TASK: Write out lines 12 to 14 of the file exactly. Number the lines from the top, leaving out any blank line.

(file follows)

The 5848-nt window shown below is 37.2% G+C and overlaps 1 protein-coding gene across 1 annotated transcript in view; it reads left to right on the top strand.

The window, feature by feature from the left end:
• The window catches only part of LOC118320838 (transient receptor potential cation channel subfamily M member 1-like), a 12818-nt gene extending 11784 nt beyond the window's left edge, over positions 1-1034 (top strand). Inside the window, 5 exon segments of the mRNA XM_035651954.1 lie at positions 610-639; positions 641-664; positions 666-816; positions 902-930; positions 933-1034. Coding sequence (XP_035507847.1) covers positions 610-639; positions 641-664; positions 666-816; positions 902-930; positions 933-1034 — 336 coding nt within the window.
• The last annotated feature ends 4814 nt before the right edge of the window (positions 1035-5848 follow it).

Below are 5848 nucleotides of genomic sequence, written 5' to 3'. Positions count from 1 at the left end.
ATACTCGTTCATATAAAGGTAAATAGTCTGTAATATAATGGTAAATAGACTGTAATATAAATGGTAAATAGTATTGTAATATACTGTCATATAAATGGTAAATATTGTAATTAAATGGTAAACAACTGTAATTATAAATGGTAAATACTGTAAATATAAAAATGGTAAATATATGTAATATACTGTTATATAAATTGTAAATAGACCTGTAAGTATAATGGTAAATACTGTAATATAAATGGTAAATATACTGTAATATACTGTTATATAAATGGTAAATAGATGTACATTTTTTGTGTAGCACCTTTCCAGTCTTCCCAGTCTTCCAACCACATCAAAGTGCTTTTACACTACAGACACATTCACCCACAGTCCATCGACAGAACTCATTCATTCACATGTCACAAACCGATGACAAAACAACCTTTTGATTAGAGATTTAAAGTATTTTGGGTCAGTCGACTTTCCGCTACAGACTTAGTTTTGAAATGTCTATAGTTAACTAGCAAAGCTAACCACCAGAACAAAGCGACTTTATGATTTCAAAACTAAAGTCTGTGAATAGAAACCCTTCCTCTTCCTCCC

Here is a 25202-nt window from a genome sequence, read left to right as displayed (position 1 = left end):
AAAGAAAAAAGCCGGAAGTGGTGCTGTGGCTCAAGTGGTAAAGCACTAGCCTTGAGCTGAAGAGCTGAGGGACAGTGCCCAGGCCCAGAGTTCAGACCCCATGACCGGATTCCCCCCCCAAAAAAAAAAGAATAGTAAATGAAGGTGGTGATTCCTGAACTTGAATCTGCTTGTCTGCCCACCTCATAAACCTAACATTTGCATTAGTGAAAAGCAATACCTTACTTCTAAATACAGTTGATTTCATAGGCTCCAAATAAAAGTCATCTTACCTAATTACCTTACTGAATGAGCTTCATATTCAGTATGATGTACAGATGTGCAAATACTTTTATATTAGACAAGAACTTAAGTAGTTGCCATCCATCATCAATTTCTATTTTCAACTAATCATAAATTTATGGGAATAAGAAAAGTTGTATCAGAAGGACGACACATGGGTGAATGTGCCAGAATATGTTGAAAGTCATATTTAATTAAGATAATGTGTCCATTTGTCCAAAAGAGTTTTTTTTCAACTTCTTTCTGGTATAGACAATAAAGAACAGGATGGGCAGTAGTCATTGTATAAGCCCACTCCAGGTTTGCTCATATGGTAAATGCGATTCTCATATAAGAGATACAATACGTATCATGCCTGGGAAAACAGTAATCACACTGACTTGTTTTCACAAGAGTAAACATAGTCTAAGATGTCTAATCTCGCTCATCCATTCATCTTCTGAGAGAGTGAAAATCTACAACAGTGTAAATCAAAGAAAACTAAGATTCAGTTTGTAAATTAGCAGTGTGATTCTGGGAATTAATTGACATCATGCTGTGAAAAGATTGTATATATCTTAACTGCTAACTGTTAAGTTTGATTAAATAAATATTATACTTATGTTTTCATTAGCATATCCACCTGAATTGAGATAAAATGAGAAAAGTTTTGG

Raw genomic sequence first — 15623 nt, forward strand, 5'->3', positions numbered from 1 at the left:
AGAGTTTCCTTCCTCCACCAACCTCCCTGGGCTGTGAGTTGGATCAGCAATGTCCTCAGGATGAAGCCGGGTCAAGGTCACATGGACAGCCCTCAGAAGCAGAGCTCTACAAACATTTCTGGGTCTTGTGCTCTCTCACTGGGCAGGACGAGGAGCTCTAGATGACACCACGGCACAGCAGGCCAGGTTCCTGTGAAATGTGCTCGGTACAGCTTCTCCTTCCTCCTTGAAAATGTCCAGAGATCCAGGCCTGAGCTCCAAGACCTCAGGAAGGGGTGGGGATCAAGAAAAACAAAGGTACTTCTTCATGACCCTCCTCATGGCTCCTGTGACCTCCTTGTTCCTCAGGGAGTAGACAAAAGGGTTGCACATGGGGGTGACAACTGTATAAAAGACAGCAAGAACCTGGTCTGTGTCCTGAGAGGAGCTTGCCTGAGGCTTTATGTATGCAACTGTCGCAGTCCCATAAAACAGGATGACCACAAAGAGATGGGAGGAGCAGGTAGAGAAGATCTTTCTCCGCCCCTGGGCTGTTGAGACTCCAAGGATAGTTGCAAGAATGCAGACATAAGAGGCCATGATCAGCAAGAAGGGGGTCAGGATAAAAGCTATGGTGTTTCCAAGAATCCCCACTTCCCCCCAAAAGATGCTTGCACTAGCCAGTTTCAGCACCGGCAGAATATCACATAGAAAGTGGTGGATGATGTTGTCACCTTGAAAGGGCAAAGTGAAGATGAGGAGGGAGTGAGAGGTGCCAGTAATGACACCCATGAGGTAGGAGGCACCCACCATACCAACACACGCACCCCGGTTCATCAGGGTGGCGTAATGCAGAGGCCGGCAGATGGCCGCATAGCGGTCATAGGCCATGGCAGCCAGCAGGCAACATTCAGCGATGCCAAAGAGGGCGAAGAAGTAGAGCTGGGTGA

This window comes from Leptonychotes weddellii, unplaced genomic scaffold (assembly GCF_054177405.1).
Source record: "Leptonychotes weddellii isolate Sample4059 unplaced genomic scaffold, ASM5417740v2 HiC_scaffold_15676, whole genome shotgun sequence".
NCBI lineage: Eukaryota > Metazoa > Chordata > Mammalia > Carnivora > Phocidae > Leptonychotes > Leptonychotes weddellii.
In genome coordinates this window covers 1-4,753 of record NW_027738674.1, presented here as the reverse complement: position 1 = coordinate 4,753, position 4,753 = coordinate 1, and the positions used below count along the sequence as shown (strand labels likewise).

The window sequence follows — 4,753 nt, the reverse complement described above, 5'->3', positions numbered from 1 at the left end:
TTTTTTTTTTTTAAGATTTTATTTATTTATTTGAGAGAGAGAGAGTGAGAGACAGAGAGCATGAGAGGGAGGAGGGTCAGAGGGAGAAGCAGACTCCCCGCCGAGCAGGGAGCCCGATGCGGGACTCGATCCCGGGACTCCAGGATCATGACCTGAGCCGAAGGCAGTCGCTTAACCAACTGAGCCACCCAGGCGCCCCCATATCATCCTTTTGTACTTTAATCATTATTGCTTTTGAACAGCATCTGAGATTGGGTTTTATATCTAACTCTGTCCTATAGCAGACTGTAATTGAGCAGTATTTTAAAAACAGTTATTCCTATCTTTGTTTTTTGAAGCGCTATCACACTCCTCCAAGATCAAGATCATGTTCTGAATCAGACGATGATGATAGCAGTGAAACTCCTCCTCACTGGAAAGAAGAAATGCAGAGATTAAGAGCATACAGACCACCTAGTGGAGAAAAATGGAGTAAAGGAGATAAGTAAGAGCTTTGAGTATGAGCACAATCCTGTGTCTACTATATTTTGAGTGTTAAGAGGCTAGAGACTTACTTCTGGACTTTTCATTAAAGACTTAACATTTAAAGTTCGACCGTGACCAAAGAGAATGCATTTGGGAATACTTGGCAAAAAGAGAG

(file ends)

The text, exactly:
Source record: "Leptonychotes weddellii isolate Sample4059 unplaced genomic scaffold, ASM5417740v2 HiC_scaffold_15676, whole genome shotgun sequence".
NCBI lineage: Eukaryota > Metazoa > Chordata > Mammalia > Carnivora > Phocidae > Leptonychotes > Leptonychotes weddellii.
In genome coordinates this window covers 1-4,753 of record NW_027738674.1, presented here as the reverse complement: position 1 = coordinate 4,753, position 4,753 = coordinate 1, and the positions used below count along the sequence as shown (strand labels likewise).